- Build the foundation – get the basics in place for your social platform of choice. This includes the set-up, establishing your profile and working out how to best leverage the tool.
- Design your position – in this phase, you go beyond the basics, starting to examine and implement the activities you need so your profile online has presence, resonance and relevance. This is about making social work for you.
- Rock your presence – It’s a deliberate strategy of the 5C’s where you connect, create, are consistent, check and control.
Make it work for you
When you design your position you take the time to make social media work for you. Here are five tips to consider.
- Fit for purpose – Select the content you share to suit the platform’s purpose. For example, what you share on LinkedIn will differ from what you share on Instagram or TikTok.
- Think long-term – It’s easy to upload but not so easy to erase. Think long-term when sharing socially and be cautious about what you post, when and what you say about others online.
- Select your audience – Be clear on can see your content by regularly checking your privacy settings. Just as you control what you post, be deliberate about who you want to see your posts.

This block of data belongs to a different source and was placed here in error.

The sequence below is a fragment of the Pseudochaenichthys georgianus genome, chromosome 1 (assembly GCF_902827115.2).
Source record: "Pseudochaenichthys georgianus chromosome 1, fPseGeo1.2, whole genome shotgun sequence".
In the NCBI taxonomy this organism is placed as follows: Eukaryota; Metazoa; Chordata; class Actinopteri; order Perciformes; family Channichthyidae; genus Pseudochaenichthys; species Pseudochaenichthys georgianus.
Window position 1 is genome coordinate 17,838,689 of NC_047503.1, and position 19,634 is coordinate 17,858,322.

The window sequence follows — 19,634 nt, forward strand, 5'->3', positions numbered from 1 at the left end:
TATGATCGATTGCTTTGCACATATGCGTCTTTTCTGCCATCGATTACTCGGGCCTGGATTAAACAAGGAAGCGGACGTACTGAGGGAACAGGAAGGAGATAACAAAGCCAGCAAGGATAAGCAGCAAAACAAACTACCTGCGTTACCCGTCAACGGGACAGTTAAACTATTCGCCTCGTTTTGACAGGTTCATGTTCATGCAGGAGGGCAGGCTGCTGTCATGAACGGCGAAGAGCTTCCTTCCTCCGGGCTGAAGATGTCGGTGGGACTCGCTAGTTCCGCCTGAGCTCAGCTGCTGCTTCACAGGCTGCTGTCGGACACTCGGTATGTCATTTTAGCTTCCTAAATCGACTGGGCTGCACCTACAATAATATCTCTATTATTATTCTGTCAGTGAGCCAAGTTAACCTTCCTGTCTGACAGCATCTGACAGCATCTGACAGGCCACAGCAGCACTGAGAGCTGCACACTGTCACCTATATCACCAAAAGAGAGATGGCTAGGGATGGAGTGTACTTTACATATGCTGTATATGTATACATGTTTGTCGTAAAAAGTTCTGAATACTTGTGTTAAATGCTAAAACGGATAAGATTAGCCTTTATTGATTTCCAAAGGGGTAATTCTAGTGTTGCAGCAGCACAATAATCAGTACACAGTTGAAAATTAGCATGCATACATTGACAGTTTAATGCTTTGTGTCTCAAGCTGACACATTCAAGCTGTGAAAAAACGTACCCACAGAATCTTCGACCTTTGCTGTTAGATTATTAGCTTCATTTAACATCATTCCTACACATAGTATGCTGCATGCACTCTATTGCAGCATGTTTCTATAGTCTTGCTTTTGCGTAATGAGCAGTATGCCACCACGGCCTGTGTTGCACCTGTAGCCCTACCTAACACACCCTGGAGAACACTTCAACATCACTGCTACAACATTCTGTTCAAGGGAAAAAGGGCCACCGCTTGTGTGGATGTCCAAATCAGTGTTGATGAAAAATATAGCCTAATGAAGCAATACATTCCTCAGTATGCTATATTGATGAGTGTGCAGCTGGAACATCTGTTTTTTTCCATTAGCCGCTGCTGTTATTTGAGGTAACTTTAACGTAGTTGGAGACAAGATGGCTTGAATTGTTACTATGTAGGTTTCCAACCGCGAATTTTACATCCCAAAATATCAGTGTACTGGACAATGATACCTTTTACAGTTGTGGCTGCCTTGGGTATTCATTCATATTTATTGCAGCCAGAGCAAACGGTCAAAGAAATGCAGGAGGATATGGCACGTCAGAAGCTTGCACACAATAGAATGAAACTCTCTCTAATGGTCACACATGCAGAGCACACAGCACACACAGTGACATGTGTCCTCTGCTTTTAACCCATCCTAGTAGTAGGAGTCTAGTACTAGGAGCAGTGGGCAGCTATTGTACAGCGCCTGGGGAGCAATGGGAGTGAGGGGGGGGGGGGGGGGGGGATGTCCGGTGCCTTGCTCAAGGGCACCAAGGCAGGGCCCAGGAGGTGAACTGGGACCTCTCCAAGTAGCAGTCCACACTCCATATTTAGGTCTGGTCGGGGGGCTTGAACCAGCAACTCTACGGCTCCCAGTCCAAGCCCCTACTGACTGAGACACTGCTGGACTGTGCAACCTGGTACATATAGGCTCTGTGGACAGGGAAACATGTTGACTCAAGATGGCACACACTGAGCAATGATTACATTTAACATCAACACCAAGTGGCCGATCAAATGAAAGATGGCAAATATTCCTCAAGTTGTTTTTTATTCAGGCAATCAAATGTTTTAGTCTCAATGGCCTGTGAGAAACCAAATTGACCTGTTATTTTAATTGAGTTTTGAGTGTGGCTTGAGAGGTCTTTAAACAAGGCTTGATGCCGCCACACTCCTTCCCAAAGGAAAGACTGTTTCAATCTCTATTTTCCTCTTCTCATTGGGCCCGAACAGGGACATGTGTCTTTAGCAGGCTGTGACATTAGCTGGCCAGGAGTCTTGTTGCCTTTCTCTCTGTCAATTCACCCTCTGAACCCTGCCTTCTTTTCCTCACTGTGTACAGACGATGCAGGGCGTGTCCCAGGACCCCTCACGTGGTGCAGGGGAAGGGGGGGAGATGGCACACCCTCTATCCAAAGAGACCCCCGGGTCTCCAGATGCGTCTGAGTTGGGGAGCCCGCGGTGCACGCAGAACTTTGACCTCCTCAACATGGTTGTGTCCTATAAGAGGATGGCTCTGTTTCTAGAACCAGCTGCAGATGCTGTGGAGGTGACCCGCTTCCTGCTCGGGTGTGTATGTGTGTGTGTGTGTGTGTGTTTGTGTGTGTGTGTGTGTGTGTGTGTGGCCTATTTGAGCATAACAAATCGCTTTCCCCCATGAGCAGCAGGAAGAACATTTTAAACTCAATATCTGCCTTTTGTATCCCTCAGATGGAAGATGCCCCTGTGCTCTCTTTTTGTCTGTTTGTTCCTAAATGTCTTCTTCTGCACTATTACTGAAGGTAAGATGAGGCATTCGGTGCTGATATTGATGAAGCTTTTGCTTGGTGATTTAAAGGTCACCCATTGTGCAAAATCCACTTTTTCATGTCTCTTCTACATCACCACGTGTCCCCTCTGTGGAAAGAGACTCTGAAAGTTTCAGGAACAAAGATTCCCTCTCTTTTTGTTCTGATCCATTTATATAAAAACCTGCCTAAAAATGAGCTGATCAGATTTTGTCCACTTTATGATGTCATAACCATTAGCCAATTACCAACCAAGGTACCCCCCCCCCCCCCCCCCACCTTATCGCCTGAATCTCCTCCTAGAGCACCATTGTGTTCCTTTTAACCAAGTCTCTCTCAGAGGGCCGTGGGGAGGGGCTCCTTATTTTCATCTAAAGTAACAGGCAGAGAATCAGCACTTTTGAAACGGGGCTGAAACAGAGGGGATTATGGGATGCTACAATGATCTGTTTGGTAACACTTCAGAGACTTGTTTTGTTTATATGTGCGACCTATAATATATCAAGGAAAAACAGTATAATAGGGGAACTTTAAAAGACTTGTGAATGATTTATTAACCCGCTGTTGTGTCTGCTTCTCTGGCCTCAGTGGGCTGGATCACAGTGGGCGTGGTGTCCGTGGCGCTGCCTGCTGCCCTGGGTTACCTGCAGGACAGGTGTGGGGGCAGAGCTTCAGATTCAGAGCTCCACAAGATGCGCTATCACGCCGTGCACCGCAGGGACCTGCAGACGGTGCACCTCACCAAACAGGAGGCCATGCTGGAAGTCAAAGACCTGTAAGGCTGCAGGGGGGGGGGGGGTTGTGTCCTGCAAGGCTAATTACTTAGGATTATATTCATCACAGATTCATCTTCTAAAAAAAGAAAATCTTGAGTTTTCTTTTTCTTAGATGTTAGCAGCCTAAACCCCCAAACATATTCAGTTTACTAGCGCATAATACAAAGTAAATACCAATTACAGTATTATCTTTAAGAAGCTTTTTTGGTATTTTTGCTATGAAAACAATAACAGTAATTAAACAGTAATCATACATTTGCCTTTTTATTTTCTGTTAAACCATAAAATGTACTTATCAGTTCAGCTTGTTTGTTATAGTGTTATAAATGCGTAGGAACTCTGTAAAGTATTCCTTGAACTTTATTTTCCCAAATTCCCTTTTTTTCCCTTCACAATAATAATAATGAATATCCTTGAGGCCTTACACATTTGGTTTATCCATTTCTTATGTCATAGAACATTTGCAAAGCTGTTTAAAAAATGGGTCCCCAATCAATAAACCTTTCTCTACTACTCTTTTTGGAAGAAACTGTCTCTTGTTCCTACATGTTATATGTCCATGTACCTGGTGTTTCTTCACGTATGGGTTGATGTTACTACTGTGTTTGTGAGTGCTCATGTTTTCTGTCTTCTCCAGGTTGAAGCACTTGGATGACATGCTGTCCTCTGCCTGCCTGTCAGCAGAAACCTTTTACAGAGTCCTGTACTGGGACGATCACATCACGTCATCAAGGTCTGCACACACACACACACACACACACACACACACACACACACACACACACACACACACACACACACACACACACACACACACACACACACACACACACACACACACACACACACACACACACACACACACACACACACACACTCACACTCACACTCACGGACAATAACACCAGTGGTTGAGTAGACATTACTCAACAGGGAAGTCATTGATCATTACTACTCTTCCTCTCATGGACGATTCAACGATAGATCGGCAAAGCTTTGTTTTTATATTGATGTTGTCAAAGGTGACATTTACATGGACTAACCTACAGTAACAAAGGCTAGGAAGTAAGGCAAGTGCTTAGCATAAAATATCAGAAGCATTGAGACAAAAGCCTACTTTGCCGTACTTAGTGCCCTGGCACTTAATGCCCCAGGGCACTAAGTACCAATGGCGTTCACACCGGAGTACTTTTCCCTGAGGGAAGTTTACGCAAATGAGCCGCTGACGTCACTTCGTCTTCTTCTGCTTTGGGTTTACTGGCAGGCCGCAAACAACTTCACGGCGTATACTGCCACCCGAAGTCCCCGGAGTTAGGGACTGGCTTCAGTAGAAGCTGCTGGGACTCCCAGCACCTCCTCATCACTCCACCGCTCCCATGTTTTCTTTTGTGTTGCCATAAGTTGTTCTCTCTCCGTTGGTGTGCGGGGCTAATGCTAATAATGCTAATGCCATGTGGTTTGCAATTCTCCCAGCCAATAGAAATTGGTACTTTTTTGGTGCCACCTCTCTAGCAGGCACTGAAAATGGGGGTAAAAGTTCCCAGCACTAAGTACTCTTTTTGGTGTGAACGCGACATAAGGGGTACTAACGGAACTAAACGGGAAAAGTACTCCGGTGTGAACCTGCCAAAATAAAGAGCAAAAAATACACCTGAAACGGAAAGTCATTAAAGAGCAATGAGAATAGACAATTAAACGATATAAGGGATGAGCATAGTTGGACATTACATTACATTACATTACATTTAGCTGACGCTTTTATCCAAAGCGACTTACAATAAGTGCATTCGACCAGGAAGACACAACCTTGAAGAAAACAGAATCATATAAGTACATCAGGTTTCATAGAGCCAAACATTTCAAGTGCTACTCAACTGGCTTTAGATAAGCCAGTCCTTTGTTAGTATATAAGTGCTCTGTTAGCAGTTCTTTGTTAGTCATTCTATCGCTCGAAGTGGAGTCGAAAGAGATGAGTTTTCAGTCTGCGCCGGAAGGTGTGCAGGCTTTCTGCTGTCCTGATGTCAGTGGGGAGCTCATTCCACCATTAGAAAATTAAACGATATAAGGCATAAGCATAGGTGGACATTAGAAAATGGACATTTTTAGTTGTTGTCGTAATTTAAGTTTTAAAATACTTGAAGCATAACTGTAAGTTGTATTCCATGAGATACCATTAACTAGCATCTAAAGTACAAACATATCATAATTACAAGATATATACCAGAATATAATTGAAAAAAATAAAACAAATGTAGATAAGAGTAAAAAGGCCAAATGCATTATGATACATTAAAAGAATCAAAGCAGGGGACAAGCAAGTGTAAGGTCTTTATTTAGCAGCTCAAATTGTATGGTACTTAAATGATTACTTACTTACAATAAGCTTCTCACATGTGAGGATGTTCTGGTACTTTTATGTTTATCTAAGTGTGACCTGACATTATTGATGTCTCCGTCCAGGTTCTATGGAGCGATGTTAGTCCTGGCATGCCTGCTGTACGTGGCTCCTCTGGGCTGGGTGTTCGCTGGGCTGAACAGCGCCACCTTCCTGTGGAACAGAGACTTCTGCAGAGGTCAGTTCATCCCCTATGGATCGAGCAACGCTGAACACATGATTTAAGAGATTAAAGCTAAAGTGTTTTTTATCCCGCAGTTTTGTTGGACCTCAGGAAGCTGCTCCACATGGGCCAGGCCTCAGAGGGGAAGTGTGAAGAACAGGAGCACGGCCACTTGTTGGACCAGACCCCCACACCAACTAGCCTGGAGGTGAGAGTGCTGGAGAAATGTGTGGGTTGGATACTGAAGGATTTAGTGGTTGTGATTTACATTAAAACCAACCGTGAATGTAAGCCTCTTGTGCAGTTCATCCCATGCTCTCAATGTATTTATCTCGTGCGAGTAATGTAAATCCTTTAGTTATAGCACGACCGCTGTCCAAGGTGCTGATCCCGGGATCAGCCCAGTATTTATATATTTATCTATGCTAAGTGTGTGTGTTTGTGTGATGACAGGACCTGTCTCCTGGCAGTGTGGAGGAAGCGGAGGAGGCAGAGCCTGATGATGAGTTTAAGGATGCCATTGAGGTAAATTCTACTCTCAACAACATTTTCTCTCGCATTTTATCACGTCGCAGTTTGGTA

- Be professional – While being beige and bland doesn’t cut it on social media, you also want to remain authentically you and professional. So, balance your desire for impact with a professionally curated approach.
Read more: 7 Reflections to Demystify Personal Branding
Put the 5C’s to use
Putting the 5C’s to work helps you stand out from the crowd. It has five core elements, which operate in unison with each other. What this means is that you don’t want to apply just one strategy, you need all five.
- Connecting – Connect and build relationships to expand your reach. Be deliberate about who you connect with and judicious about the invitations you accept. You want relationships that have meaning. This isn’t just a numbers game.
- Creating – Create and be active online. Have a regular program and approach, which involves updating your status, sharing relevant and helpful content or commenting on someone else’s content. You want to be on social regularly and in a meaningful way.
- Consistency – Ensure that what you post and how you post align with your values and desired market positioning. This includes being consistent in your language, tone of voice, what type of content you share and how you come across.
- Checking – Regularly review your profile and refresh your approach so that your approach is relevant and your content is current.
- Controlling – Platforms regularly change how they work and the features you can access. Sometimes these changes are helpful and not so beneficial. It’s essential to stay across trends, particularly privacy and security changes.
Social media can accelerate and enhance your career when you use it wisely. Take the time to consider how you best use your platforms of choice in a way that suits you and your career objectives.
Republished with courtesy from michellegibbings.com
This article is also available in Chinese.